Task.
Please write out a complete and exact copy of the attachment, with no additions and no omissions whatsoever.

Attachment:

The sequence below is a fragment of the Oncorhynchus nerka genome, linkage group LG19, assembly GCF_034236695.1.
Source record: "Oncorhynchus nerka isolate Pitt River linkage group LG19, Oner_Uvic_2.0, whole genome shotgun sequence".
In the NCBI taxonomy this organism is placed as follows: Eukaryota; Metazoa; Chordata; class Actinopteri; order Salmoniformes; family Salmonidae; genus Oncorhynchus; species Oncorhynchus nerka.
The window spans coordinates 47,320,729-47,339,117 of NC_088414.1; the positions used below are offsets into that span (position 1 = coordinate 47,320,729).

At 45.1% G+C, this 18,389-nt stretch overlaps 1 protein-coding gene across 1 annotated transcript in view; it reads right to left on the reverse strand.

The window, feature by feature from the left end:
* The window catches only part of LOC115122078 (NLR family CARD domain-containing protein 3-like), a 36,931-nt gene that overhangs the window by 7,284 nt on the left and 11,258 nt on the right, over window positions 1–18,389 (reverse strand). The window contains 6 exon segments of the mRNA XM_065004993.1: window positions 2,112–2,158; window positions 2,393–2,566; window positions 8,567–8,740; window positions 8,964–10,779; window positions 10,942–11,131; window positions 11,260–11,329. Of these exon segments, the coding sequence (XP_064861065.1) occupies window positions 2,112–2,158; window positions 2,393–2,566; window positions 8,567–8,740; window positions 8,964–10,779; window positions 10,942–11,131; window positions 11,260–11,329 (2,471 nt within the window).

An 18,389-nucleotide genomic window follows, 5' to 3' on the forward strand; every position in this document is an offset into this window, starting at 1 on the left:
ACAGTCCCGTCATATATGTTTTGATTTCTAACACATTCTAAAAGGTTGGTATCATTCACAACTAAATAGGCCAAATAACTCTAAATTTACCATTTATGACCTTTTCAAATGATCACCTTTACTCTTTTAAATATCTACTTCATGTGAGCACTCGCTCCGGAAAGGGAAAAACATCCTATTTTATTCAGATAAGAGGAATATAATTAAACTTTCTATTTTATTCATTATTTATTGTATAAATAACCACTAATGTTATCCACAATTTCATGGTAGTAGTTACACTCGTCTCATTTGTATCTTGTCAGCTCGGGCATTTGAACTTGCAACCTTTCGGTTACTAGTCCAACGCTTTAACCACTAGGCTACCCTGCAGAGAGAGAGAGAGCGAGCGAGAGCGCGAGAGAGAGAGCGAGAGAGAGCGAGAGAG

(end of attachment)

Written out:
The sequence below is a fragment of the Oncorhynchus nerka genome, linkage group LG19, assembly GCF_034236695.1.
Source record: "Oncorhynchus nerka isolate Pitt River linkage group LG19, Oner_Uvic_2.0, whole genome shotgun sequence".
In the NCBI taxonomy this organism is placed as follows: Eukaryota; Metazoa; Chordata; class Actinopteri; order Salmoniformes; family Salmonidae; genus Oncorhynchus; species Oncorhynchus nerka.
The window spans coordinates 47,320,729-47,339,117 of NC_088414.1; the positions used below are offsets into that span (position 1 = coordinate 47,320,729).

At 45.1% G+C, this 18,389-nt stretch overlaps 1 protein-coding gene across 1 annotated transcript in view; it reads right to left on the reverse strand.

The window, feature by feature from the left end:
* The window catches only part of LOC115122078 (NLR family CARD domain-containing protein 3-like), a 36,931-nt gene that overhangs the window by 7,284 nt on the left and 11,258 nt on the right, over window positions 1–18,389 (reverse strand). The window contains 6 exon segments of the mRNA XM_065004993.1: window positions 2,112–2,158; window positions 2,393–2,566; window positions 8,567–8,740; window positions 8,964–10,779; window positions 10,942–11,131; window positions 11,260–11,329. Of these exon segments, the coding sequence (XP_064861065.1) occupies window positions 2,112–2,158; window positions 2,393–2,566; window positions 8,567–8,740; window positions 8,964–10,779; window positions 10,942–11,131; window positions 11,260–11,329 (2,471 nt within the window).

An 18,389-nucleotide genomic window follows, 5' to 3' on the forward strand; every position in this document is an offset into this window, starting at 1 on the left:
ACAGTCCCGTCATATATGTTTTGATTTCTAACACATTCTAAAAGGTTGGTATCATTCACAACTAAATAGGCCAAATAACTCTAAATTTACCATTTATGACCTTTTCAAATGATCACCTTTACTCTTTTAAATATCTACTTCATGTGAGCACTCGCTCCGGAAAGGGAAAAACATCCTATTTTATTCAGATAAGAGGAATATAATTAAACTTTCTATTTTATTCATTATTTATTGTATAAATAACCACTAATGTTATCCACAATTTCATGGTAGTAGTTACACTCGTCTCATTTGTATCTTGTCAGCTCGGGCATTTGAACTTGCAACCTTTCGGTTACTAGTCCAACGCTTTAACCACTAGGCTACCCTGCAGAGAGAGAGAGAGCGAGCGAGAGCGCGAGAGAGAGAGCGAGAGAGAGCGAGAGAG